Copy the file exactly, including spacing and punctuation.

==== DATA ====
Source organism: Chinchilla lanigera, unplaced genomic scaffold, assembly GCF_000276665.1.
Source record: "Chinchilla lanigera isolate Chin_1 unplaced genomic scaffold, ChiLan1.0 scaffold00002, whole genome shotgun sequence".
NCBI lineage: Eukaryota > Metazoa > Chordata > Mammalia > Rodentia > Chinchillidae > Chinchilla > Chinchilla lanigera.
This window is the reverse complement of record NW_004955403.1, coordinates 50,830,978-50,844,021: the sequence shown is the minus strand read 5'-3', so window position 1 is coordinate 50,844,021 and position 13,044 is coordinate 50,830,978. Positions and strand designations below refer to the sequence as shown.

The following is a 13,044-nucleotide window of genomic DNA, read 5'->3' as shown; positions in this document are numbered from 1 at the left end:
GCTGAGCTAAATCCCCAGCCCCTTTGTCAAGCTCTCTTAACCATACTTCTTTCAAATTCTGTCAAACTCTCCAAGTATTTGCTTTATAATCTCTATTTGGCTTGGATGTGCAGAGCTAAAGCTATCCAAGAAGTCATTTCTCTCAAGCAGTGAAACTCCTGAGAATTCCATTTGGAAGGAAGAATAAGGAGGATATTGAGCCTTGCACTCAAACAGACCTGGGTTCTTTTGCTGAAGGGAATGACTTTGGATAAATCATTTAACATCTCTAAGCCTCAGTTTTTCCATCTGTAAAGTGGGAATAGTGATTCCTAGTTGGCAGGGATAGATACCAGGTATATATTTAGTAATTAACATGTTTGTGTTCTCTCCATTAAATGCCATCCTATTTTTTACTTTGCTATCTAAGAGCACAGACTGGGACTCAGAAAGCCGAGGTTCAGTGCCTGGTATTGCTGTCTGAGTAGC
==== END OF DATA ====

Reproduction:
Source organism: Chinchilla lanigera, unplaced genomic scaffold, assembly GCF_000276665.1.
Source record: "Chinchilla lanigera isolate Chin_1 unplaced genomic scaffold, ChiLan1.0 scaffold00002, whole genome shotgun sequence".
NCBI lineage: Eukaryota > Metazoa > Chordata > Mammalia > Rodentia > Chinchillidae > Chinchilla > Chinchilla lanigera.
This window is the reverse complement of record NW_004955403.1, coordinates 50,830,978-50,844,021: the sequence shown is the minus strand read 5'-3', so window position 1 is coordinate 50,844,021 and position 13,044 is coordinate 50,830,978. Positions and strand designations below refer to the sequence as shown.

The following is a 13,044-nucleotide window of genomic DNA, read 5'->3' as shown; positions in this document are numbered from 1 at the left end:
GCTGAGCTAAATCCCCAGCCCCTTTGTCAAGCTCTCTTAACCATACTTCTTTCAAATTCTGTCAAACTCTCCAAGTATTTGCTTTATAATCTCTATTTGGCTTGGATGTGCAGAGCTAAAGCTATCCAAGAAGTCATTTCTCTCAAGCAGTGAAACTCCTGAGAATTCCATTTGGAAGGAAGAATAAGGAGGATATTGAGCCTTGCACTCAAACAGACCTGGGTTCTTTTGCTGAAGGGAATGACTTTGGATAAATCATTTAACATCTCTAAGCCTCAGTTTTTCCATCTGTAAAGTGGGAATAGTGATTCCTAGTTGGCAGGGATAGATACCAGGTATATATTTAGTAATTAACATGTTTGTGTTCTCTCCATTAAATGCCATCCTATTTTTTACTTTGCTATCTAAGAGCACAGACTGGGACTCAGAAAGCCGAGGTTCAGTGCCTGGTATTGCTGTCTGAGTAGC